In the Amended Complaint, [2] Hill pleads that on or around June 14, 2009, Best learned Hill might be providing information to the aforementioned lawyer's office and told Hill to keep his mouth shut. On that same day, Hill filed a grievance about his "legal mail" being opened and read outside his presence and about Best's threats. Hill alleges in his amended complaint that in retaliation for these protected activities, Best retaliated against him by, among other things, denying him a shower for the week following August 12, 2009.

The evidence submitted on summary judgment, viewed in Hill's favor, demonstrates, as discussed above, that Best knew a law firm had asked Hill to provide information about another inmate's case. The evidence also shows Hill offered in a letter to provide information to the attorney's office in late July 2009, although no evidence suggests Best knew of this letter. Correctional Officers Purdom and/or Greenley refused to allow Hill his weekly shower for the first week of August 2009. Hill was again refused a shower in the third week of August, on October 30, 2009, and on November 6, 2009, although he was allowed to shower on August 12, 2009. There is no evidence showing Best was in any way connected with the shower deprivation in August, although there is evidence that Best directed that Hill not receive a shower on October 30, 2009.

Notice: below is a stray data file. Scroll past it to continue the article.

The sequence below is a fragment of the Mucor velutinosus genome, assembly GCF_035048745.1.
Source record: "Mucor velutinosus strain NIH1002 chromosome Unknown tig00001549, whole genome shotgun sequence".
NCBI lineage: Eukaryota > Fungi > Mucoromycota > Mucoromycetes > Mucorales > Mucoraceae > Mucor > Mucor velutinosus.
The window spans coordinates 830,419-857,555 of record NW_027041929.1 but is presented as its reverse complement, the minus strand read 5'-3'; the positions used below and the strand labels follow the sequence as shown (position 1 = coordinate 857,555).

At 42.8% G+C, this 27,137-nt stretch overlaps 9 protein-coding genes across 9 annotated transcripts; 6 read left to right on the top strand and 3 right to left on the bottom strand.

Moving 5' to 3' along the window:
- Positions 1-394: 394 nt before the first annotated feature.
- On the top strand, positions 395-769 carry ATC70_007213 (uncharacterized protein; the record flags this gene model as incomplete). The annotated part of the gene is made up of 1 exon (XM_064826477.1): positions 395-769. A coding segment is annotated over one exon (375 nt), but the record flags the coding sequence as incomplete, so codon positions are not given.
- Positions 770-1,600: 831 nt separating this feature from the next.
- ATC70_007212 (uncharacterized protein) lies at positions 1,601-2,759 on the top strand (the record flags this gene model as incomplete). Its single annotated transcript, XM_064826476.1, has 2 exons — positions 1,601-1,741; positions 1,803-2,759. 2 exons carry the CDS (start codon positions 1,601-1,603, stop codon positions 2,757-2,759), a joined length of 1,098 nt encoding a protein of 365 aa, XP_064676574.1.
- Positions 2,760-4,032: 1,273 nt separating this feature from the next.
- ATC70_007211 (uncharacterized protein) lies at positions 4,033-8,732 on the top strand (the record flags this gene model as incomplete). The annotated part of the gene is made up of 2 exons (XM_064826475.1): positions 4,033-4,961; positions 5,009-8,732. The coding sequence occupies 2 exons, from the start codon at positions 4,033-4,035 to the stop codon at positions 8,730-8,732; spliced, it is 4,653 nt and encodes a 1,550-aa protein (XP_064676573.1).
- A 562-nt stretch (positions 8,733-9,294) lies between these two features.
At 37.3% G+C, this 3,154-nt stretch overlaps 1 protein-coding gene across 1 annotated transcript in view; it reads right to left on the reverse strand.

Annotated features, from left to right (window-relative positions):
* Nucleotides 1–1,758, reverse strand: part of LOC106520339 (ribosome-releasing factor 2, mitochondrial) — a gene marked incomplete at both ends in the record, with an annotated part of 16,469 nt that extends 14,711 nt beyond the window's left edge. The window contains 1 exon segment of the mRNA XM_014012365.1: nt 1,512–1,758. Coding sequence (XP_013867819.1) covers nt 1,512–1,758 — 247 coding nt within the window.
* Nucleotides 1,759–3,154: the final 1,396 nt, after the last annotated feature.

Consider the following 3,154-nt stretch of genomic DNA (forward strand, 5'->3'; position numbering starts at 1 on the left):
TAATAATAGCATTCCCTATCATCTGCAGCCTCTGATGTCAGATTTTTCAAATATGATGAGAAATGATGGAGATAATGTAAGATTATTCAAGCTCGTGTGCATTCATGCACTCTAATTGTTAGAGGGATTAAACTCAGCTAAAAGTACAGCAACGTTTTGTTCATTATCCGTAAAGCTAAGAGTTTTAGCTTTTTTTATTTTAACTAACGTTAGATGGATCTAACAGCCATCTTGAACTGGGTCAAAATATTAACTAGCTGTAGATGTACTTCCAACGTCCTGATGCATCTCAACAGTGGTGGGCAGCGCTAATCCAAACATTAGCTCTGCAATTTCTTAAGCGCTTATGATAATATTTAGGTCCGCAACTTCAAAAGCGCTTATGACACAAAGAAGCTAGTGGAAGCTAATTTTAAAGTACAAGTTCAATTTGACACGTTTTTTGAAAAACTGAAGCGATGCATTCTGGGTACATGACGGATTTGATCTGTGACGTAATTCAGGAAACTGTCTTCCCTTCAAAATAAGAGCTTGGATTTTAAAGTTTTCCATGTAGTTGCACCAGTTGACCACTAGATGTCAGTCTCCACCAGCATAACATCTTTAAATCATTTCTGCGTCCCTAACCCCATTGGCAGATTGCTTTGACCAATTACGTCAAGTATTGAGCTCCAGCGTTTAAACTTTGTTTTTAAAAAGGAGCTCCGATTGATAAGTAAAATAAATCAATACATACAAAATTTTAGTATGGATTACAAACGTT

No evidence supports a reasonable inference that Best was responsible for Hill's missing two showers in August. The evidence shows that decision was made by Correctional Officers Purdom and/or Greenley.

To the extent that Best was responsible for Hill's missing later showers, no evidence supports a reasonable inference that those deprivations were causally related to Hill's protected conduct that occurred months earlier. The third element of Hill's case - that his protected activity was a motivating factor in Best's actions - can be established by direct or circumstantial evidence, including suspicious timing. Kidwell, 679 F.3d at 966. Suspicious timing, by itself, is rarely sufficient to create a genuine issue of material fact. Id. Hill offers nothing other than the timing of the shower deprivation to tie it to his First Amendment activity in June 2009, the only protected activity Best knew about. However, the length of time between Hill's protected activities - about 4 or 5 months - and Best's shower deprivation is not sufficient for a reasonable jury to infer the activity was a motivating factor for the shower deprivation.

For these reasons, Best is entitled to summary judgment on Count 4 to the extent it is based on deprivation of showers.

IV. Conclusion

For the foregoing reasons, the Court:

• ADOPTS the Report in its entirety (Doc. 117) as SUPPLEMENTED by this Order;
• GRANTS Best's motion for partial summary judgment (Doc. 111);
• DISMISSES with prejudice Count 1 (interference with legal mail) in its entirety and Count 4 (retaliation) to the extent it is based on deprivation of showers;
• DIRECTS the Clerk of Court to enter judgment accordingly at the close of the case; and
• ORDERS the parties to submit a proposed final pretrial order to Magistrate Judge Frazier's chambers on or before October 14, 2014.